Plan a Staycation this Summer
Plan a Staycation this Summer
Summer and vacation go hand in hand like beaches and sand. Mountains and hiking. Late nights and sleeping in. Travel and expense. Huh? Yes, vacations can be costly and sometimes even stressful. But if you could, would you like to find a way to relax, spend time with family, and not spend lots of money? Maybe you should consider a staycation!
A staycation is like a vacation, but without the time, expense and stress of actually traveling. The most expensive part of vacations is usually the combination of travel, accommodations and meals. In an effort to get the most out of the money being spent, there is often temptation to do as much as possible to feel the trip was worth it. While the experiences of a traveling vacation can be exceptional, there's much to be gained from staying home — if you do it right.
The first step to even considering a staycation is to determine the expectations of those taking part. Is the time meant to be relaxing or exciting? Family time or individual time? What kind of activities do family members like to do? Brainstorm as a group to come up with ideas. Possible themes and activities could include:
Relaxation — plan to spend time reading, sitting on a beach or at a pool, sleeping late, attending local concerts, wandering through shopping villages or browsing antique shops.
Nature — find ways to go hiking, biking, gardening, visiting national parks or sanctuaries.
Culture/Heritage — visit places like museums, landmarks, historical sites, memorials.
Fun & excitement — check out local amusement parks, water parks, happenings on the boardwalk scene or city scenes.
Sports — attend local sporting events, eat at sports-themed restaurants, visit a hall of fame.
Family interests — what does your family like to do? Come up with a theme of your own!
Set a budget
While staying local will certainly save you money, you should still set a budget for your staycation. Your budget will probably be less than if you were going away, but more than you would spend at home. This exercise will guide you in planning your activities and reduce the stress or guilt of spending money you wouldn't normally spend.
Have a plan
This is the fun part! If you were traveling to a different state or country, you'd have a list of activities and sites you wanted to include in your trip. A staycation is no different. Be a hometown tourist. Put yourself in the mindset of someone who is visiting your home area. What is your area known for? What would a "tourist" do? What sites would they see or landmarks would they visit?
Using the expectations you determined, put yourself in the mindset of "traveling" to your area. Visit the local chamber of commerce or their website. Pick up tour guides at your library or travel club. Look at the ads in your local newspaper. Make a list of activities you'd like to do or places you've always meant to visit. Then choose the ones you plan to do each day.
Or make a list of low key activities to do at home. A backyard pool that the entire family seldom has time to enjoy together becomes a point of reconnection when everyone is together without anywhere else to go. A game of whiffle ball or croquet takes on a whole new feel when everyone is focused on playing together. Plant a garden. Explore plants or wildlife in your backyard or neighborhood. Nap in that hammock that's calling your name.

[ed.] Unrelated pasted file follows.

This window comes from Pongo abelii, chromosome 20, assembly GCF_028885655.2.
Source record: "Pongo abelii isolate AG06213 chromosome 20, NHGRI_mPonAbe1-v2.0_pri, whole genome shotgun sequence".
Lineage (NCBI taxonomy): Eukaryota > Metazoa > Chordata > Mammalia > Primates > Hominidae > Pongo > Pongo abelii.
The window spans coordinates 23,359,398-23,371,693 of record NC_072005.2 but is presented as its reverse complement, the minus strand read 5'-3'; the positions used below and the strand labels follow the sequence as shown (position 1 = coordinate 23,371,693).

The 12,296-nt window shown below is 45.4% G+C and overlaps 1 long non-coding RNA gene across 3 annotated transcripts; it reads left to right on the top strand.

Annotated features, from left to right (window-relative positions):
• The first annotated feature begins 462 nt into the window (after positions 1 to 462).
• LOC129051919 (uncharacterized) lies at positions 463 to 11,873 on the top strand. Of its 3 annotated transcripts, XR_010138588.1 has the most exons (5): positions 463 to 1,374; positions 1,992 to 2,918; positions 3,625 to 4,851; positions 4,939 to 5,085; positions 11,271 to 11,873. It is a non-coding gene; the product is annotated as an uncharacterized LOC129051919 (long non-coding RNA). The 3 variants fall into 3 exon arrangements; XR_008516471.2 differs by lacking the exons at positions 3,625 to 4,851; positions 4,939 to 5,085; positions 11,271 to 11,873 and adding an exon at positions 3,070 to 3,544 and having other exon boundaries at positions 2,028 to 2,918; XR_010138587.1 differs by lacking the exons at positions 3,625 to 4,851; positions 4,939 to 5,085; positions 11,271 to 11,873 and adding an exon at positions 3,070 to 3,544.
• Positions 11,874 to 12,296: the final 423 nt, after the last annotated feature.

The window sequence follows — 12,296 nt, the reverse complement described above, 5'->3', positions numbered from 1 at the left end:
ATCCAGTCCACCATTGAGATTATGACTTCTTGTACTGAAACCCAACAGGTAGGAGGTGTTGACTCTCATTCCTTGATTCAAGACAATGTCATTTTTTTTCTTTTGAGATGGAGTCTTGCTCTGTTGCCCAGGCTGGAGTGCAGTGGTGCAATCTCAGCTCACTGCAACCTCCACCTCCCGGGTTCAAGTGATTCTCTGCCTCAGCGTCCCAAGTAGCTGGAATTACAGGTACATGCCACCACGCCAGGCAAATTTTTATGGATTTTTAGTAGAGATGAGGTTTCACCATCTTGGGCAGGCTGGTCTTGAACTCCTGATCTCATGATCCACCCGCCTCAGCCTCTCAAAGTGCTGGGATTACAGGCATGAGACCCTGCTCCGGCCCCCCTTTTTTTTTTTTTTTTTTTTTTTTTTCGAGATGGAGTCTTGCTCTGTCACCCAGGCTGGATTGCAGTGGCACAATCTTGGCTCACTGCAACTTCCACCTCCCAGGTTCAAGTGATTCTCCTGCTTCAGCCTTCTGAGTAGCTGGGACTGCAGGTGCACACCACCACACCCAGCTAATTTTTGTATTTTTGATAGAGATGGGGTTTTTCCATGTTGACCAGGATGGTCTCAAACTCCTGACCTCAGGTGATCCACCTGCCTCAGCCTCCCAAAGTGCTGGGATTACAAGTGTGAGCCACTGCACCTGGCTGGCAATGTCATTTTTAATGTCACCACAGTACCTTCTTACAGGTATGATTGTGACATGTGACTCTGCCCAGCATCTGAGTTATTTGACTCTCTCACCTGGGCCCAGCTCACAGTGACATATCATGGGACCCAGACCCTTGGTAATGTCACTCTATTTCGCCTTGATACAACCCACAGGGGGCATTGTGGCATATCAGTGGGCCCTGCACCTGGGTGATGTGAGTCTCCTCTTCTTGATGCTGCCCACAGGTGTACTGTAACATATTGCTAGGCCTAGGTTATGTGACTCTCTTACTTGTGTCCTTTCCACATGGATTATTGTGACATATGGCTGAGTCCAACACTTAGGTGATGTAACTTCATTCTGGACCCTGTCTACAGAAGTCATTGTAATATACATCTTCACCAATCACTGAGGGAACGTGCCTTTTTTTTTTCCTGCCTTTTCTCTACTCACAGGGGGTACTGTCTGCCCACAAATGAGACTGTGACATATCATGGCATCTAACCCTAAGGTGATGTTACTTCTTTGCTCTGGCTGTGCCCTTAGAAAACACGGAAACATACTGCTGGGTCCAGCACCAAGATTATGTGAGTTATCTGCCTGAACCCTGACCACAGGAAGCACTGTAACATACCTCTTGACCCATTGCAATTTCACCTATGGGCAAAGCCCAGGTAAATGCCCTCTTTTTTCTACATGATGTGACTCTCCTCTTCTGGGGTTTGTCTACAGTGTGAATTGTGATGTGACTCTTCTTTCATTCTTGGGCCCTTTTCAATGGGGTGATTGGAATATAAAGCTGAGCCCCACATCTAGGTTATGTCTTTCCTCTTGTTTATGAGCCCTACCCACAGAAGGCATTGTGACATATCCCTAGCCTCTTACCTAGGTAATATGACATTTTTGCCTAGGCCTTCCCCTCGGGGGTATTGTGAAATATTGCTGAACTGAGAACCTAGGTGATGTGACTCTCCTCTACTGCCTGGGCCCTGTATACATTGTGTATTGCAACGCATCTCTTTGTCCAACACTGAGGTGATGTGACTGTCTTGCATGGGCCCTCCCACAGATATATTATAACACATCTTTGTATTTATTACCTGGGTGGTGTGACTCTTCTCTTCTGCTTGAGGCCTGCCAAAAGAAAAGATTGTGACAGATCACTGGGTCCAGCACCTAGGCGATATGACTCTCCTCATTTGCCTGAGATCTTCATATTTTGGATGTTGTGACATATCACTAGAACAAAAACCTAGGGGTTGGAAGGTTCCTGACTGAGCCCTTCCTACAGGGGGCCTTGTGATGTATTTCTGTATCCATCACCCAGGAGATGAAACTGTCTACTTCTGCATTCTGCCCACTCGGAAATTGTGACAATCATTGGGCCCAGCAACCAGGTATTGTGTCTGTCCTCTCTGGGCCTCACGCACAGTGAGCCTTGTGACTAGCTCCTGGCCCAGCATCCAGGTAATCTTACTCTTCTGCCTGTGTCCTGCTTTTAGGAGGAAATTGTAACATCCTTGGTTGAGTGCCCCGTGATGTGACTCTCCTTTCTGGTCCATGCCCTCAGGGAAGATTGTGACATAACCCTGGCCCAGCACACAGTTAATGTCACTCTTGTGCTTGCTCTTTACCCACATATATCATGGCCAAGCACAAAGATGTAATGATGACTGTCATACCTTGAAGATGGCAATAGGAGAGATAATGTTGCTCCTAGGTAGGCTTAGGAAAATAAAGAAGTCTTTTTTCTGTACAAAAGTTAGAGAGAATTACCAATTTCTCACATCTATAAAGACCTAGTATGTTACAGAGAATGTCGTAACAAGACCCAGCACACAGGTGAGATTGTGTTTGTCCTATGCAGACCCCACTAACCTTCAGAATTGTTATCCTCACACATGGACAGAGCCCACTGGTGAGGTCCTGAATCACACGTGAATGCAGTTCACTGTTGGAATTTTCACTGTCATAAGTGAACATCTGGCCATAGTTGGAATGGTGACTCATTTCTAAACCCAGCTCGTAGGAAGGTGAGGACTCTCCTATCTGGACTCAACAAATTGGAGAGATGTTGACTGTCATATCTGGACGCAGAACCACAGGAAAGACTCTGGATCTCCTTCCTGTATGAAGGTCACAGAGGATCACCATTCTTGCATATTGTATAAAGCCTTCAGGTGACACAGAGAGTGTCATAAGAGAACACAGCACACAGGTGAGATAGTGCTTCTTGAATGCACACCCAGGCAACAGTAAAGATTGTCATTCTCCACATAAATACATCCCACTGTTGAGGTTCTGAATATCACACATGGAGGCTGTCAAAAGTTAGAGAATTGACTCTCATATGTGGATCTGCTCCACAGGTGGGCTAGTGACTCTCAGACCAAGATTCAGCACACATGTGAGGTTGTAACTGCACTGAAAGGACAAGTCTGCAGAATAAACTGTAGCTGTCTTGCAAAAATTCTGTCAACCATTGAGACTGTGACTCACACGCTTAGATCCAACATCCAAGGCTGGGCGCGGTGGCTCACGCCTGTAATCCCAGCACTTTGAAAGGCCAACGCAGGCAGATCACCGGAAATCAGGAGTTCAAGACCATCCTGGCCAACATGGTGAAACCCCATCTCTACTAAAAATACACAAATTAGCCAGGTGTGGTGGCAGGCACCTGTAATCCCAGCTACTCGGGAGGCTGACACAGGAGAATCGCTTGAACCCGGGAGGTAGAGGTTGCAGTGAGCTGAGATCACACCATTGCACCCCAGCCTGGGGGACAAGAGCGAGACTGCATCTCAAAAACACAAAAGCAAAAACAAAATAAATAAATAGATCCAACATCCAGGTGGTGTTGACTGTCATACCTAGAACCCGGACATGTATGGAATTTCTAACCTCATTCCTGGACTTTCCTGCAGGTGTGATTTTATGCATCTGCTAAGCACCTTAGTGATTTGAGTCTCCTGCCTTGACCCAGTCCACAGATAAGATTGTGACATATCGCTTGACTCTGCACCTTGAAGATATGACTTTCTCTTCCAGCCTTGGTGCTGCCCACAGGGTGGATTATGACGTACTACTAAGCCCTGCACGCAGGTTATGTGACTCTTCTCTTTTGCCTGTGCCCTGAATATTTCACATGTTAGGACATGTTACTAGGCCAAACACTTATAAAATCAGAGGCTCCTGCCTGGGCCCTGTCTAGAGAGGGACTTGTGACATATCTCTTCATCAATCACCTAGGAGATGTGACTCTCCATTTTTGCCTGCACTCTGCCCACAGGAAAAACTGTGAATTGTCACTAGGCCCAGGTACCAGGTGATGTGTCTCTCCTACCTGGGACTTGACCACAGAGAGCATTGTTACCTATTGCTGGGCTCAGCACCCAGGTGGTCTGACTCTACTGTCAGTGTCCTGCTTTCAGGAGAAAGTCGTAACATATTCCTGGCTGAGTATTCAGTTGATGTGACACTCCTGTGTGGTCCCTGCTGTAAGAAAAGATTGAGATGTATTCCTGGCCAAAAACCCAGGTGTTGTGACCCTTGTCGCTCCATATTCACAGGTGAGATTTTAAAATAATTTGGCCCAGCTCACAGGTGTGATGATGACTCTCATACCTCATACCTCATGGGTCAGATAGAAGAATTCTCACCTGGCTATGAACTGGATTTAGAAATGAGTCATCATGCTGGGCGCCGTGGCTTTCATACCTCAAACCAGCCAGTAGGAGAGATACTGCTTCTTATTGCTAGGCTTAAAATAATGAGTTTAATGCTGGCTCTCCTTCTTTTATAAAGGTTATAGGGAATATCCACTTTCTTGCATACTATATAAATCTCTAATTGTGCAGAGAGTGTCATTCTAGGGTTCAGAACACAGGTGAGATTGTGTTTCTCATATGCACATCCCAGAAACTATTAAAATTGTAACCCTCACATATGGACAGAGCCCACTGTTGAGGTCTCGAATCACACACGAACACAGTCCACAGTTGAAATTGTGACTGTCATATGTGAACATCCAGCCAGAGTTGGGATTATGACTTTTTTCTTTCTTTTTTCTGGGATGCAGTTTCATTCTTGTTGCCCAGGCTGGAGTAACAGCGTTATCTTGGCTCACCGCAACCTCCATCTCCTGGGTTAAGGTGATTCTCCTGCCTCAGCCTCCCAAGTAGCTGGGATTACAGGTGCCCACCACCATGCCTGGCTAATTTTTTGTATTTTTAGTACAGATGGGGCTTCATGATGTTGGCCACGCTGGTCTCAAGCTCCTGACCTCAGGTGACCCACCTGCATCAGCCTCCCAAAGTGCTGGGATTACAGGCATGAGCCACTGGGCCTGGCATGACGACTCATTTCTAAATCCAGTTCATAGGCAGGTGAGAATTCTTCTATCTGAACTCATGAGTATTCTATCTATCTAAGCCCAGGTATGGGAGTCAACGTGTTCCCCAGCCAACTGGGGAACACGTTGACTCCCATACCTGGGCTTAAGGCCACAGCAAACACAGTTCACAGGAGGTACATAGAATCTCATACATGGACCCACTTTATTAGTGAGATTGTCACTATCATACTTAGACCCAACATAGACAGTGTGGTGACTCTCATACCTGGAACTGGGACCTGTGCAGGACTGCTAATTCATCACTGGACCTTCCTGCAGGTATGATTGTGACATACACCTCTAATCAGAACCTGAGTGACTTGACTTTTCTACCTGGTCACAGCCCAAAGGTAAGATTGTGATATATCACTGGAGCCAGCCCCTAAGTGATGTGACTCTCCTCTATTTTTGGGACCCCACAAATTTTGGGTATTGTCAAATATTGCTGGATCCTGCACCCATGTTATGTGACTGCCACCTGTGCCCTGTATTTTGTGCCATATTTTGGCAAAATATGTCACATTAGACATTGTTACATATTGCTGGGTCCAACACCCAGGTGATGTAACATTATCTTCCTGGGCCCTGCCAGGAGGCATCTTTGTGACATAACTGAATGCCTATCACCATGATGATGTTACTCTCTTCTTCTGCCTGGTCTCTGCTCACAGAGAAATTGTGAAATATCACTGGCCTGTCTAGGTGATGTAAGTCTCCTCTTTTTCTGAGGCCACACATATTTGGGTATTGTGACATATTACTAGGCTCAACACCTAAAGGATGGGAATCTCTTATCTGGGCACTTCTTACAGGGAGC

Splurge. You're saving money by staying home so do something you wouldn't generally do. Try out that expensive restaurant that doesn't fit into your regular budget. Spend a day at a spa. Hire a housecleaner if you don't have one. (Your room would be cleaned every day if you stayed in a hotel!) Take the kids to an attraction in the area that is usually cost prohibitive.
Make sleeping at home fun. Let the kids sleep somewhere other than their bed. Camp out in the backyard. Set up sleeping bags in the living room. Switch rooms with each other to mix it up. Have breakfast in bed.
Having a plan ahead of time will greatly reduce stress when you get up each morning. You can always change the plan, but having one to start with will make everyone happy.
Before you "go"
Prepare as if you were going away — pay bills, take care of the lawn, do all the laundry, pick up the house — do all the things you would do if you were going away. That way you won't be distracted or feel obligated to do your regular household "chores". And make a decision to not "get caught up" on household projects during this time. That will help relieve any guilt experienced
If you were going away, you'd let your office know you'll be unavailable. You must have the same mindset for a staycation. If you must be in communication with the office, at least designate one time during the day to check messages and email, but leave an out of office message indicating your limited accessibility. Remember, this is still your vacation. Same rules apply.
Consider notifying neighbors, family and friends that you will be on vacation and will not be available to them. If they wouldn't be with you on your travelling vacation, you wouldn't see them during that time anyway. This is entirely up to you, but consider the day trip you had planned being overshadowed by a play date invitation for a 3-year-old. Do you really need that distraction and stress? Or the talkative neighbor who comes to join you while you're relaxing in the yard with a cool drink and conversation with the spouse you haven't talked to in ages.
Making it count
No matter what you do for your staycation, the goal is for it to be relaxing, enjoyable, stress free and less expensive than if you went away. How you reach that goal is entirely up to you, but put some thought into it ahead of time to make the most of your vacation at home!